Re: Posthumous releases - negative impact on Elvis' legacy?

Wed Aug 10, 2011 9:46 pm

I'll say no.

Simply because most of the compilations and box sets released don't contain the bad material that Elvis had recorded.

What had a negative impact on Elvis' legacy was recording the bad movie songs in the first place.

Sony, BMG and even RCA did a good job of not using those songs on mainstream releases the majority of the time.

Futhermore these posthumous releases have helped keep Elvis' name in the public eye if these releases ceased his name might've faded by now.

Re: Posthumous releases - negative impact on Elvis' legacy?

Wed Mar 21, 2012 8:53 am

midnightx wrote:
Rock Legend wrote:Sure, some of those albums released during his lifetime were substandard, but still, the numerous posthumous releases containing substandard outtakes, poor quality home-recordings, rehearsals, etc. probably did harm his legacy somewhat. Not the kind of stuff you’d want Joe Public to hear, and yet it’s out there.

I'm not so sure there are numerous posthumous releases that actually contain "substandard" outtakes, poor quality home recordings, and rehearsals. The vast majority of mainstream archival releases containing outtakes have been quite strong; whether you are talking about the Essential Series or the Platinum set. The first couple of rarities box sets, Golden Celebration and EAP, were high-priced sets marketed as vault projects -- it is unlikely "Joe Public" made up a large portion of the consumer-base for such releases. Even modern-day archival sets of outtakes offered plenty of riches; and again, few casual "Joe Public" consumers were really going to pluck down $50-$100 for Today Tomorrow & Forever and Close Up, especially considering they were marketed as archival sets containing virtually all outtakes.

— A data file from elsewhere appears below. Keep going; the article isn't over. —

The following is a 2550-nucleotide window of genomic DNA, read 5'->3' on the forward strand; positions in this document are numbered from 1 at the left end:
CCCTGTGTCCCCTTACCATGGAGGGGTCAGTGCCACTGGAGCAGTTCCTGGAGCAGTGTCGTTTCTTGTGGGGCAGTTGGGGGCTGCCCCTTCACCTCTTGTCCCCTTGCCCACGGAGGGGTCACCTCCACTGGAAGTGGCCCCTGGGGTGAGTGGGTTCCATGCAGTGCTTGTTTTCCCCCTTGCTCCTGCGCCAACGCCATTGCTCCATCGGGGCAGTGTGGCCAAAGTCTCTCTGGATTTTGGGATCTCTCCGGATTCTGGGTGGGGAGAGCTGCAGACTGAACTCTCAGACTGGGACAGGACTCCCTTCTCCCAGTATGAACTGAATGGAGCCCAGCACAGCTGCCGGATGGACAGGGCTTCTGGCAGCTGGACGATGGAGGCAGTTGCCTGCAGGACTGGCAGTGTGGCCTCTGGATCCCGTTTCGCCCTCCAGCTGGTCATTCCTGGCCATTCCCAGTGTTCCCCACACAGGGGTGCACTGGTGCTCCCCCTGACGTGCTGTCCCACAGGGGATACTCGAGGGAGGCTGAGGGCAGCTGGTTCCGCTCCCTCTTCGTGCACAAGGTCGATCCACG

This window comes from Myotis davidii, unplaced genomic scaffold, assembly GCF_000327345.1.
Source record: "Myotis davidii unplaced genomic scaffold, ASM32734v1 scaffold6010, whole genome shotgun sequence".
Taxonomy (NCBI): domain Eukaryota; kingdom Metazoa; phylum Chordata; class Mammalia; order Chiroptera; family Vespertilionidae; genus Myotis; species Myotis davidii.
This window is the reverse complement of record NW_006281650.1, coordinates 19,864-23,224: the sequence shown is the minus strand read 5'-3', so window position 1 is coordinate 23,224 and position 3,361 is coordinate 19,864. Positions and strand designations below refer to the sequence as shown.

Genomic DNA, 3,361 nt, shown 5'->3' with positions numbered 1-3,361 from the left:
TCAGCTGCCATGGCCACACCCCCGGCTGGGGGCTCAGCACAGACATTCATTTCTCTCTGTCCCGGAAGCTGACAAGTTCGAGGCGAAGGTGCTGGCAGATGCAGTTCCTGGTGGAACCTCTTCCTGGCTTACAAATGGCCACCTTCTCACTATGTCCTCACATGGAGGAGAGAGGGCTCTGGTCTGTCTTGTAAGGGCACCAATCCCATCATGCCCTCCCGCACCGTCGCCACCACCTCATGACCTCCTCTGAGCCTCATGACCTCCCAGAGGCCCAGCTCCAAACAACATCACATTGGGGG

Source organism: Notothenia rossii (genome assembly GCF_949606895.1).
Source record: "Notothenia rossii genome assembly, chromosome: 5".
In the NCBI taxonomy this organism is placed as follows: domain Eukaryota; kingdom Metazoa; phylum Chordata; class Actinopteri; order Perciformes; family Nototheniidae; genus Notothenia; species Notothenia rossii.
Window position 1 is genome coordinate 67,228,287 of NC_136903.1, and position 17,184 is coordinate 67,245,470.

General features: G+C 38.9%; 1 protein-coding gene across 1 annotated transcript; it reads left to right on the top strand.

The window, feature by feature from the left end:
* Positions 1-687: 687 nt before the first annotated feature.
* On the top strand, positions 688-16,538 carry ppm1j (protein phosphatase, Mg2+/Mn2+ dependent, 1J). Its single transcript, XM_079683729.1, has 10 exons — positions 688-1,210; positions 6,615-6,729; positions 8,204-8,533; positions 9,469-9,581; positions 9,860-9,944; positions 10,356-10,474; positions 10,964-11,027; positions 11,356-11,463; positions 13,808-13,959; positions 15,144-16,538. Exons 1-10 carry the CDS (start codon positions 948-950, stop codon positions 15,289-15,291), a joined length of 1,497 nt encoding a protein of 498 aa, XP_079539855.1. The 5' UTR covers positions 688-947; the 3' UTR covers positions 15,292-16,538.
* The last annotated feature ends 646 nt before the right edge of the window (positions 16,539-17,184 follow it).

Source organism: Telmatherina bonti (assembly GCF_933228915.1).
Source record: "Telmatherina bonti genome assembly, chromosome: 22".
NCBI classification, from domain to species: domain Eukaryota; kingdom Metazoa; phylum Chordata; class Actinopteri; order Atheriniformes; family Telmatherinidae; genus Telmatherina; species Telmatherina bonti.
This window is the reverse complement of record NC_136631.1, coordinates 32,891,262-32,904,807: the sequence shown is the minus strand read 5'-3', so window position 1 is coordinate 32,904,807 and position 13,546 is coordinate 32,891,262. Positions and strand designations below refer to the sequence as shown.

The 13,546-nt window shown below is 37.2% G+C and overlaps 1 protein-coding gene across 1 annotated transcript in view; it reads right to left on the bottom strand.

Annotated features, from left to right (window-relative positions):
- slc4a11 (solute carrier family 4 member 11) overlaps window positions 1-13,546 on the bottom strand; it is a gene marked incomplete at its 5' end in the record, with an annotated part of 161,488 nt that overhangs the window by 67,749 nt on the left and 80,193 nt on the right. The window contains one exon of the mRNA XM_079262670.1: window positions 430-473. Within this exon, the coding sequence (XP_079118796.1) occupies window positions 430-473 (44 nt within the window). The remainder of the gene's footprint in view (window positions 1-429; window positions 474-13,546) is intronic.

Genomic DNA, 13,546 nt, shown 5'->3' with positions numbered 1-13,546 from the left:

Aside from a few tracks on the aforementioned Golden Celebration Set or Platinum, BMG/RCA issued one release of "poor quality home recordings" back in '99 with "The Home Recordings" set. There was even a disclaimer on the back of the set about sound quality issues versus historical content. Again, one "home recording" title out of all posthumous releases since 1977 is hardly damaging to any legacy.

At the moment, I cannot recall individual releases of "rehearsals." A few ended up on various reissues such as Memories: The '68 Comeback Special, Platinum, TTWII-SE, etc. - but, none of them were the primary focus of any release and the actual performances were quite exciting and/or intriguing from a historical perspective.

The vast majority of "archival material" issued posthumously has only enhanced the legacy of Elvis Presley and provided a greater understanding into his genius and creative process. It is unimaginable to think of what we would have lost had the opportunity not been granted to us.

I'd be more concerned about "Joe Public" hearing master takes of Life, This Is Our Dance, If You Love Me (Let Me Know), and The Last Farewell.


I thought that you liked,If you love me(let me know)!? 8)

Re: Posthumous releases - negative impact on Elvis' legacy?

Wed Mar 21, 2012 10:15 am

If Elvis Presley records didn't sell, I doubt we would have seen the amount of releases we have been lucky to collect over the years! The greatest wonder may be the fact that greatest hits compilations, sacred albums and Camden albums outsell the classics as we like to call them!

Re: Posthumous releases - negative impact on Elvis' legacy?

Wed Mar 21, 2012 6:22 pm

bajo wrote:If Elvis Presley records didn't sell, I doubt we would have seen the amount of releases we have been lucky to collect over the years! The greatest wonder may be the fact that greatest hits compilations, sacred albums and Camden albums outsell the classics as we like to call them!

Not really a surprise. The "budget" releases were often easily accessible to casual music-buyers at an affordable price. Just look at how well An Afternoon At The Garden has sold being in the budget bins at Wal-Mart.

Re: Posthumous releases - negative impact on Elvis' legacy?

Thu Mar 22, 2012 12:18 am